NMSAT :: Networked Music & SoundArt Timeline

1853 __ Lantern Wheel of Light
Baron Franz von Uchatius (1811-1881)
Comment : The original version of his Lantern Wheel of Light is built using an oil lamp replacing the candle. This device contained a glass disk with an opaque shutter. The thin-slitted shutter however did not allow for a strong throw. This particular invention was created at the request of a commanding officer that wanted his troops to be trained using a 'teaching aid'. Using a kerosene lamp to replace his original candle, Uchatius built this with a glass disk full of sequence drawings , two lenses and a crank. When turned, the disk would revolve, as did the images thereby throwing a series of pictures on the wall and the subsequent 'motion' with it. These images however were cast upon the screen at approximately six inches square and were therefore too small to be effective. Uchatius would work on perfecting this device and in 1853 had an improved version.Baron Franz von Uchatius combines a disc of the phenakistiscope type with a magic lantern to project moving images. Uchatius, an Austrian army lieutenant who sees his invention as a military teaching aid, demonstrates his device, which he calls the Lantern Wheel of Light, to the Viennese Academy of Science. Uchatius reverted back to his original idea of nineteen years earlier. He rotated the light source as opposed to the images. Using a crank and upgrading once again the illumination, this time to limelight, Uchatius cranked picture after picture, giving a strong impression of movement. A lens was positioned in front of each drawing on the disk and as the disk was revolved, the light moved with the image. This was how he originally had envisioned his device to work (moving his light source behind each drawing instead of moving the images). As opposed to the Fantoscope and Stroboscope, Uchatius’s machine could entertain many at one time which is what it was meant to do as a military teaching instrument. There is some question as to whether or not Ludwig Dobler, a Vienese purchased the 1845 or 1853 model. As a magician, Dobler traveled Europe giving 'motion picture' shows. (Paul T. Burns, ‘The History of the Discovery of Cinematography”)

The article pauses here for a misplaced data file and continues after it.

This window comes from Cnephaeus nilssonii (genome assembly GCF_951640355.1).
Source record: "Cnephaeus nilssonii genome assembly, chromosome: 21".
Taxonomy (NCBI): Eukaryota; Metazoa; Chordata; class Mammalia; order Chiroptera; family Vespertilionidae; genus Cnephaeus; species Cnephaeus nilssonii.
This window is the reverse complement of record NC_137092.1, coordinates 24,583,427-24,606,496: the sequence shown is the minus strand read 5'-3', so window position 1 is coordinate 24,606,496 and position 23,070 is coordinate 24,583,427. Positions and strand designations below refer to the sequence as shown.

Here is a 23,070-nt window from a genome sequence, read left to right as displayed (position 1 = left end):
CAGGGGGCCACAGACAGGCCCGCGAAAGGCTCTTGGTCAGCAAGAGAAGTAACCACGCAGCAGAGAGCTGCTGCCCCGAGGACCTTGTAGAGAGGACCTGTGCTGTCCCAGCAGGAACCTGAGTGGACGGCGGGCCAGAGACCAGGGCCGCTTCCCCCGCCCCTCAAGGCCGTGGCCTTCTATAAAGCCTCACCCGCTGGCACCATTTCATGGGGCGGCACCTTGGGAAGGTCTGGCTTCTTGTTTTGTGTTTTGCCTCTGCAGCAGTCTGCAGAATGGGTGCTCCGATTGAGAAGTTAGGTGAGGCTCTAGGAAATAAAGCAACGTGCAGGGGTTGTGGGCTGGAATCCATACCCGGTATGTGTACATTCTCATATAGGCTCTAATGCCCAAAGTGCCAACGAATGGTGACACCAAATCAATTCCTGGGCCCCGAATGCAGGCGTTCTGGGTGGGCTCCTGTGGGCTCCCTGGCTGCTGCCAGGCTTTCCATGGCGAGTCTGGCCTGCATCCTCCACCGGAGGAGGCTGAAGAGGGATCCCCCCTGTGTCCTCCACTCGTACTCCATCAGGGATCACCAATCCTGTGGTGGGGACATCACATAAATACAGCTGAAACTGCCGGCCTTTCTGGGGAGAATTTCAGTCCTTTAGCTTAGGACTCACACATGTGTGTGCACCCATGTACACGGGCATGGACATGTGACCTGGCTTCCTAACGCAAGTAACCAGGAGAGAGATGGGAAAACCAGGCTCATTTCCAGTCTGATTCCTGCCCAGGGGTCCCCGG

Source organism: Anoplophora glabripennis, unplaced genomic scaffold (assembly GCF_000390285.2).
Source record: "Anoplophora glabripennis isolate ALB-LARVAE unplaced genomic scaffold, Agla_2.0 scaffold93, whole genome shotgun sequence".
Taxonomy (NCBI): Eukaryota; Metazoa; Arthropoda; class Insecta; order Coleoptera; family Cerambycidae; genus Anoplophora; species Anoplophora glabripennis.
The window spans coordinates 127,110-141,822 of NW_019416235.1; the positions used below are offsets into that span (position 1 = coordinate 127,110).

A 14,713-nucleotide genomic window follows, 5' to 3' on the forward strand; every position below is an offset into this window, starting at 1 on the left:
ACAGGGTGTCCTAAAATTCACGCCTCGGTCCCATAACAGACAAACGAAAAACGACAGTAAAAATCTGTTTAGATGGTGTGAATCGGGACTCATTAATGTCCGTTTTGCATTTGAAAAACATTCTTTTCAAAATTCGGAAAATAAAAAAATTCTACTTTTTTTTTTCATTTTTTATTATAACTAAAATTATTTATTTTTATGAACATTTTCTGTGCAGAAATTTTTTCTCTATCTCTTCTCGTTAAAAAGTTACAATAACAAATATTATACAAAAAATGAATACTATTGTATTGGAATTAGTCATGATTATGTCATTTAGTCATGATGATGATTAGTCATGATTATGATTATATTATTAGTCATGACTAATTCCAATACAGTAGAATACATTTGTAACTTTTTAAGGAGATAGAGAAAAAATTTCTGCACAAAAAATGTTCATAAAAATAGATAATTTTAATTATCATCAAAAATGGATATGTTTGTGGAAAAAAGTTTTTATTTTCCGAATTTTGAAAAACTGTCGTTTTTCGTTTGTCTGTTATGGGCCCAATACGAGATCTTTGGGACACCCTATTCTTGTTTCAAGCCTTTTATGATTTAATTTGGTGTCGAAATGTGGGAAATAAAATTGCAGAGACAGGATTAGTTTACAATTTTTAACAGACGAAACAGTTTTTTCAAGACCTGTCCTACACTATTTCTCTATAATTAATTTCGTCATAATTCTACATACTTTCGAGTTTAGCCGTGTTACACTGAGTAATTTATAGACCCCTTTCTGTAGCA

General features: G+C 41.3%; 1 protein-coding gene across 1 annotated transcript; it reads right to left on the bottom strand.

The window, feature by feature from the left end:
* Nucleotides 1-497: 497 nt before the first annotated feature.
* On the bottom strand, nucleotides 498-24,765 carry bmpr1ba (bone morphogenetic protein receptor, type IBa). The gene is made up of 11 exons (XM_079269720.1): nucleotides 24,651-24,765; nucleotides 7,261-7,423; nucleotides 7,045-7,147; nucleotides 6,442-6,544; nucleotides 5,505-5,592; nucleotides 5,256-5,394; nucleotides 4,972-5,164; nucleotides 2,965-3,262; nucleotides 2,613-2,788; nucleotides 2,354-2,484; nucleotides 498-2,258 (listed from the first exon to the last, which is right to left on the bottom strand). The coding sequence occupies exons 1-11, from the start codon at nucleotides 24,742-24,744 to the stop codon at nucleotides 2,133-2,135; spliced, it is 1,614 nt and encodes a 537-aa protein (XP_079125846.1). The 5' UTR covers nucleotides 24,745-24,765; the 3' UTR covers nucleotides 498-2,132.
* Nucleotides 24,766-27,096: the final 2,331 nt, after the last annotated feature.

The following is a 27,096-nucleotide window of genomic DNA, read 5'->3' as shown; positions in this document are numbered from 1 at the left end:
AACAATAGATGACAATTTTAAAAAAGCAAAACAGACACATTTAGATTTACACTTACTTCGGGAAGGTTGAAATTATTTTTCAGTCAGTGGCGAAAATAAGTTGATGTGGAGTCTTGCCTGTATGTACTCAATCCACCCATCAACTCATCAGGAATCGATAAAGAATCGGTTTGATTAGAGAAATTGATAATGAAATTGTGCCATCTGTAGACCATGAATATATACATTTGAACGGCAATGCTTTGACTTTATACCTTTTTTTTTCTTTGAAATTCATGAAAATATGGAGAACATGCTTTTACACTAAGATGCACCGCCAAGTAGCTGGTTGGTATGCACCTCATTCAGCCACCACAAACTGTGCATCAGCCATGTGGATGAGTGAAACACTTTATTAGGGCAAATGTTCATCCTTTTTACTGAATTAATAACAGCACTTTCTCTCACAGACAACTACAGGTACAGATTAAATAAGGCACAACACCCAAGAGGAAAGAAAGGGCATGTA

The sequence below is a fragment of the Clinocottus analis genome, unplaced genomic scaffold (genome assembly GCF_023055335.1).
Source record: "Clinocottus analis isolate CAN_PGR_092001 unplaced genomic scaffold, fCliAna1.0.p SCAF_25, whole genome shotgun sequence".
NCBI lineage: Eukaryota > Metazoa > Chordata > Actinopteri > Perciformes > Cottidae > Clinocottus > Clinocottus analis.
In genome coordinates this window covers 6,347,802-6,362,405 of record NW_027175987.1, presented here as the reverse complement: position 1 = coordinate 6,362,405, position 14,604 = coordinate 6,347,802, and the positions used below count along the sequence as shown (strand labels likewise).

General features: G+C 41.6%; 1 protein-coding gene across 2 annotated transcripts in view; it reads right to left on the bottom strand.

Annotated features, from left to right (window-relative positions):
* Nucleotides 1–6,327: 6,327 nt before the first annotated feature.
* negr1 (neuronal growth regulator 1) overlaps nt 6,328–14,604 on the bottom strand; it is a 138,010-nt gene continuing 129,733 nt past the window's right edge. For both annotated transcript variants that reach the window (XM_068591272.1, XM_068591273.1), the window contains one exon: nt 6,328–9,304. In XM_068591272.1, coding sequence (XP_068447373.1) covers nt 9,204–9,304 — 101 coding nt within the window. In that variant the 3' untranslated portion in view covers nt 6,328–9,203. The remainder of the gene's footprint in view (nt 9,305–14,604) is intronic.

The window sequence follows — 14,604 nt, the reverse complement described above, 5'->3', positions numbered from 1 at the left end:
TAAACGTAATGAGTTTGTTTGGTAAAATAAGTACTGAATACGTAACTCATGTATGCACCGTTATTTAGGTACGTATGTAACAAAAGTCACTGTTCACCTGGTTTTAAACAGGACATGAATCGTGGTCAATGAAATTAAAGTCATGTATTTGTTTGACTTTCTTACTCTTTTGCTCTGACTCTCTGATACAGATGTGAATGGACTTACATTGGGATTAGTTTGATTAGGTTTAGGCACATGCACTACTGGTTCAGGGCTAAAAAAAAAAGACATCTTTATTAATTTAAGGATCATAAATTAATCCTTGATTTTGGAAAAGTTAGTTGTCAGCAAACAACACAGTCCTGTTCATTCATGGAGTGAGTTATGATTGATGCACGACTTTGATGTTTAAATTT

French comment : En 1853, un autrichien, Franz Von Uchatius associe le phénakistiscope avec la lanterne magique et met au point le kinesticope : des images peintes sur un disque en rotation sont projetées, l'illusion du mouvement prend forme sur un écran. Partant de la « chambre noire » déjà connue de Léonard de Vinci, utilisant la propriété de certains sels minéraux de noircir à la lumière, un Français, Nicéphore Niepce, avait inventé la photographie en 1816. Vers 1851-52, l’opticien français Jules Duboscq présente à Londres le « stéréofantascope » qui substitue aux dessins du « phénakistiscope », des photographies obtenues par le procédé des poses successives, réunissant ainsi deux des voies qui mèneront au cinéma. Parallèlement, la chambre noire a, depuis le XVIIème siècle, donné naissance à « la lanterne magique », appareil qui permet de projeter des images lumineuses dans l’obscurité. En appliquant le « phénakistiscope » à la lanterne magique, l’Autrichien von Uchatius (1853) puis l’opticien français Jules Dubosq, réalisent pour la première fois la projection animée de dessins. Stroboscopie et projection font ainsi leur jonction. Mais il ne s’agit toujours – dessins ou poses successives – que de mouvements décomposés arbitrairement et non scientifiquement. Il faudra, pour parvenir à une analyse scientifique du mouvement – et donc à une synthèse réelle -, la diminution du temps de pose photographique jusqu’à l’instantané et à la prise de vues rapide qui permettront de saisir un sujet en action sans interrompre son mouvement. (Compiled from various sources)
Urls : http://www.precinemahistory.net/1850.htm (last visited )

No comment for this page

Leave a comment

:
: